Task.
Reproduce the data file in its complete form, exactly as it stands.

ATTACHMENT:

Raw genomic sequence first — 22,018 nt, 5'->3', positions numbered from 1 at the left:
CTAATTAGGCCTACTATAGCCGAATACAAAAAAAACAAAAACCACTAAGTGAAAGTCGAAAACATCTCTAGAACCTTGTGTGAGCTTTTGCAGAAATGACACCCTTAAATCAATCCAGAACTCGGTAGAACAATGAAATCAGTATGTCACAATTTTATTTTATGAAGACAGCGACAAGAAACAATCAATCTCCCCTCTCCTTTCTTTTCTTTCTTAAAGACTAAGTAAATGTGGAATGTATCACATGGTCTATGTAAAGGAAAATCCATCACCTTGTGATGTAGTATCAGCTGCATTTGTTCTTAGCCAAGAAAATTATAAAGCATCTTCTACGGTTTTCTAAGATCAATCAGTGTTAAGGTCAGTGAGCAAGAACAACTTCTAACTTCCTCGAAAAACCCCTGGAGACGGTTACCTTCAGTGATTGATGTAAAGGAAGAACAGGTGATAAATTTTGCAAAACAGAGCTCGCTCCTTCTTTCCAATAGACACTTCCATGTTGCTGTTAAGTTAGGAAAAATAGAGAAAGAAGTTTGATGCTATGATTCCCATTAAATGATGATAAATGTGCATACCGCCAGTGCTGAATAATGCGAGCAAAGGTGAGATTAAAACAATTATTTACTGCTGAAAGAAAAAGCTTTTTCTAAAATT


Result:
Raw genomic sequence first — 22,018 nt, 5'->3', positions numbered from 1 at the left:
CTAATTAGGCCTACTATAGCCGAATACAAAAAAAACAAAAACCACTAAGTGAAAGTCGAAAACATCTCTAGAACCTTGTGTGAGCTTTTGCAGAAATGACACCCTTAAATCAATCCAGAACTCGGTAGAACAATGAAATCAGTATGTCACAATTTTATTTTATGAAGACAGCGACAAGAAACAATCAATCTCCCCTCTCCTTTCTTTTCTTTCTTAAAGACTAAGTAAATGTGGAATGTATCACATGGTCTATGTAAAGGAAAATCCATCACCTTGTGATGTAGTATCAGCTGCATTTGTTCTTAGCCAAGAAAATTATAAAGCATCTTCTACGGTTTTCTAAGATCAATCAGTGTTAAGGTCAGTGAGCAAGAACAACTTCTAACTTCCTCGAAAAACCCCTGGAGACGGTTACCTTCAGTGATTGATGTAAAGGAAGAACAGGTGATAAATTTTGCAAAACAGAGCTCGCTCCTTCTTTCCAATAGACACTTCCATGTTGCTGTTAAGTTAGGAAAAATAGAGAAAGAAGTTTGATGCTATGATTCCCATTAAATGATGATAAATGTGCATACCGCCAGTGCTGAATAATGCGAGCAAAGGTGAGATTAAAACAATTATTTACTGCTGAAAGAAAAAGCTTTTTCTAAAATT